The Internet's biggest content providers -- including Yahoo, Facebook, and Google -- are reporting a significant decline in their measurements of "IPv6 brokenness," a term that describes end users with misconfigured systems that can't access websites supporting the next-generation Internet protocol called IPv6.
Worries about IPv6 brokenness have been a major stumbling block for content providers wanting to deploy IPv6, an emerging standard that solves the looming address shortage with the Internet's current standard known as IPv4.
[ InfoWorld's Matt Prigge provides an IPv6 checklist. ]
Some of the Internet's most popular websites shared details about their latest IPv6 brokenness measurements at a meeting of the IETF (Internet Engineering Task Force) held here this week.
DETAILS: Getting at the real truth about IPv6
Experts say the IPv6 brokenness problem is lessening for two reasons: Browsers like Google's Chrome have enabled a new feature called "fast fallback,'' which identifies users suffering from IPv6 brokenness and automatically reconfigures their access to IPv4.
Also, popular websites, such as Google, Facebook, and Yahoo have engaged in a massive outreach program to users that they feared would suffer from IPv6 brokenness, offering them automated tools to identify and fix the problem. This outreach program coincided with World IPv6 Day, a 24-hour trial of IPv6 that was held on June 8.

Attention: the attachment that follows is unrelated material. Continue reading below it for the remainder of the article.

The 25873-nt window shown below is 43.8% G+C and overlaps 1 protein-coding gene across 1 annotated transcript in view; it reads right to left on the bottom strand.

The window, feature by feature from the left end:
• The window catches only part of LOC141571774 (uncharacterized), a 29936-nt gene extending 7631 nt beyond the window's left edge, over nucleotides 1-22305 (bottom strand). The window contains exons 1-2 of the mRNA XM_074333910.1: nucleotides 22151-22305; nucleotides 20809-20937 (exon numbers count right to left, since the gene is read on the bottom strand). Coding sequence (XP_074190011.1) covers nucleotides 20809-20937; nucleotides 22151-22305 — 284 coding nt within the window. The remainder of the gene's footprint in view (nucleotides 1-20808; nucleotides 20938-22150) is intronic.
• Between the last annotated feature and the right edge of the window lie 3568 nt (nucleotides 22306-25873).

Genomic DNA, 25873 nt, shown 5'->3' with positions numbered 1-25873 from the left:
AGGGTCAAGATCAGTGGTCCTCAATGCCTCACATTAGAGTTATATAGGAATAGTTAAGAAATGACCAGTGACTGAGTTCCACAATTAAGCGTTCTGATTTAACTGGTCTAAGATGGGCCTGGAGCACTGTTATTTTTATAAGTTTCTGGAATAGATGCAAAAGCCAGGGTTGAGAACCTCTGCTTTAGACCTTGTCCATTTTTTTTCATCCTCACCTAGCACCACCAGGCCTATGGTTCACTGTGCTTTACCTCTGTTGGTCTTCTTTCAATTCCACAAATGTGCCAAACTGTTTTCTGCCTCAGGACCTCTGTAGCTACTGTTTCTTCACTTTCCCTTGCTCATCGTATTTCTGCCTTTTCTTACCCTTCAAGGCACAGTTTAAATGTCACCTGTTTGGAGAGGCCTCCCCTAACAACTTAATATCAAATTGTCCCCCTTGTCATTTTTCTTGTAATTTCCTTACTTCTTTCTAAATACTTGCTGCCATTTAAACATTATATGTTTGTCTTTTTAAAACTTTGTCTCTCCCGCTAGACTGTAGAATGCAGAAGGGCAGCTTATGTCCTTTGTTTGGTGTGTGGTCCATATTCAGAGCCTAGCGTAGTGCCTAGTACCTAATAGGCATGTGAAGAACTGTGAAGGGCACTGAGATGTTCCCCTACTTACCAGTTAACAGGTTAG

"Yes, we've pretty much fixed the IPv6 brokenness problem," said IETF Chairman Russ Housley. "It's because of browsers with the new 'fast fix' and the outreach surrounding World IPv6 Day."
"IPv6 brokenness is a declining concern generally, as host and browsers implementations deploy fixes," agreed Christopher Palmer, an engineer with Microsoft's Windows Networking team. He added that Microsoft "received five calls about IPv6 brokenness on World IPv6 Day, and four of them weren't real."
Users suffering from IPv6 brokenness experience slowdowns or have trouble connecting to IPv6-enabled websites because they have misconfigured or misbehaving network equipment, primarily in their home networks. Corporate users also can experience IPv6 brokenness because of faulty firewall settings. For end users with IPv6 brokenness, websites that support IPv6 and IPv4 simultaneously in what's called a dual-stack configuration appear to be suffering from an outage.
Prior to World IPv6 Day, the Internet Society estimated that as many as 0.05 percent of Internet users would suffer from IPv6 brokenness during that 24-hour trial. While that percentage may sound miniscule, it actually represents 1 million of the Internet's estimated 2 billion users.
Yahoo, in particular, worried publicly about the threat of IPv6 brokenness. But Yahoo's worries appear to be for naught. Igor Gashinsky, a principal architect with Yahoo, said the company's measurements of IPv6 brokenness have declined threefold in the last 21 months, from 0.078 percent to 0.022 percent.
"During World IPv6 Day, our breakage stats remained the same at 0.022 percent," Gashinsky said.